The hacks behind UK phone scandal were easy as 1, 2, 3, 4
Voice mail hacks that threaten British government and media establishment could have been avoided with some simple precautions
- By John Breeden II
- Jul 22, 2011
The technology behind the scandal that brought down London’s News of the World tabloid is actually nothing new in hacking circles. Parts of the cell-phone network are notoriously easy to crack, and the reporters at that now-defunct newspaper were simply following techniques, or paying someone else to do it, that were invented years ago.
Even so, there are a few basic things you can do right now to make your phone more secure.
Will smart phones replace your Internet connection?
The truth is that the wireless signals coming from cell phones these days are pretty secure. Because of the way most cell phones broadcast their signals to towers, digitally and in pieces to be re-assembled later, they are practically encrypted already. The days of someone with a powerful radio driving around listening to calls are almost over, though this is still the case with a lot of portable phones, like the kind that simply transmit their signal to the base station in your home. I once rode along with a shady character who liked to listen in to the conversations taking place at college dormitories using that method, so be careful what you say on those cordless phones.
Anyway, back to the scandal at hand. The fallout has led to calls from people like General James E. Cartwright for greater cell phone security in the United States. While we applaud the general for going on the record with his concern, the truth is that there are a couple basic things most people can do to make their phones more secure right now.
The journalists at News of the World were not tapping into live calls. They were breaking into voice mail. At one extreme, they were simply keying in the default passwords issued with phones. You can get a list of them from most hacker websites. When I got my new cell phone, the default password on the voice mail was 1234 for example. You would be surprised how many people don’t change this. When using your own phone to call your voice mail, most people don’t have to enter the password because it sees that it’s your phone and lets you pass. But if you are calling in remotely, you have to enter your phone number and password. That’s how the so-called journalists got into the voice mail of celebrities and government officials alike.
In this way, many types of devices are unsafe because their default passwords are either widely known or listed publicly. Most Cisco wireless access points, for example, used to ship with "tsunami" as the default password. If you don’t change it, almost anyone can use your wireless signal. And many office PBX voicemail systems give everyone a password of 0000 until they change it, if they change it. To protect yourself from this base-level hacking, simply change your default password. But it won’t make you bulletproof.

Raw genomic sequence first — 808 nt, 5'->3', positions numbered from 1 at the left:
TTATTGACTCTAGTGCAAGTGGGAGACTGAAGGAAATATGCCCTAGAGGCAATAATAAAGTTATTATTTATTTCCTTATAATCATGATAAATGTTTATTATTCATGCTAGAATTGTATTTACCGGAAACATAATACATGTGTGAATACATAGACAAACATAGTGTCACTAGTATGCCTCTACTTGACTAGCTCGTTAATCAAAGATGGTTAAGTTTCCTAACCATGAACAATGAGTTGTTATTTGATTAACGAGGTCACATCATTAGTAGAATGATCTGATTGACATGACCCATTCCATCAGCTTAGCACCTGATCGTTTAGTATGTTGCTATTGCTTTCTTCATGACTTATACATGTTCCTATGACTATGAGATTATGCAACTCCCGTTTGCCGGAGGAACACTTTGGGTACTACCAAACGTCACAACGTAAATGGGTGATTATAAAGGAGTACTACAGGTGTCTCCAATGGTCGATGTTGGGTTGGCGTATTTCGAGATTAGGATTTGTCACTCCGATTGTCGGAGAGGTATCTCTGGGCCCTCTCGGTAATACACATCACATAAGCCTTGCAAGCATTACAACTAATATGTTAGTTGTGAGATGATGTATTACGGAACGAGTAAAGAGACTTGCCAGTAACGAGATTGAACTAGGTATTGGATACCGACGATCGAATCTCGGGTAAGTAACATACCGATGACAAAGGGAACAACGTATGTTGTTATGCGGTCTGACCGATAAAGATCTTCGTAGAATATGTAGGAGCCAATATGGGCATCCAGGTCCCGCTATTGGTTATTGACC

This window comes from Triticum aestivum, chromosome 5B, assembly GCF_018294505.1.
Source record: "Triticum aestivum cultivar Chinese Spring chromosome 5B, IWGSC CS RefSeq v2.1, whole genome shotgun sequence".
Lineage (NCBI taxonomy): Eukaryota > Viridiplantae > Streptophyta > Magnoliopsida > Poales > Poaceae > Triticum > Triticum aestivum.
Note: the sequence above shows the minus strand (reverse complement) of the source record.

Most voice-mail systems do not have lockout functions, though many will cut a call off after three tries. Even so, hackers can always call back. So someone really determined to get in could simply guess 0000 followed by 0001 followed by 0002 until they got it right. And there are programs to make this process go more quickly.
You might want to make a note to change your voice-mail password every month, say on the 25th or some relevant date. At the very least, it will force a hacker to go through the entire process again. And if allegations are true that the News of the World journalists bribed cell phone workers for passwords, it would mean that the info they got would only be good for a limited time. They would have to re-bribe that person again once you changed your password.
Now, even though it’s rare, intercepting voice to voice phone calls is still possible. In the September issue, the lab plans to test an app from Cellcrypt that claims to be able to encrypt calls between two smart phones regardless of the type of phone or the networks involved. Both phones simply need to have the app installed. We’ll let you know how that turns out, but in the meantime, change your voice-mail passwords, because one, two, three, four might make a catchy song title, but it isn’t secure at all.
John Breeden II is a freelance technology writer for GCN.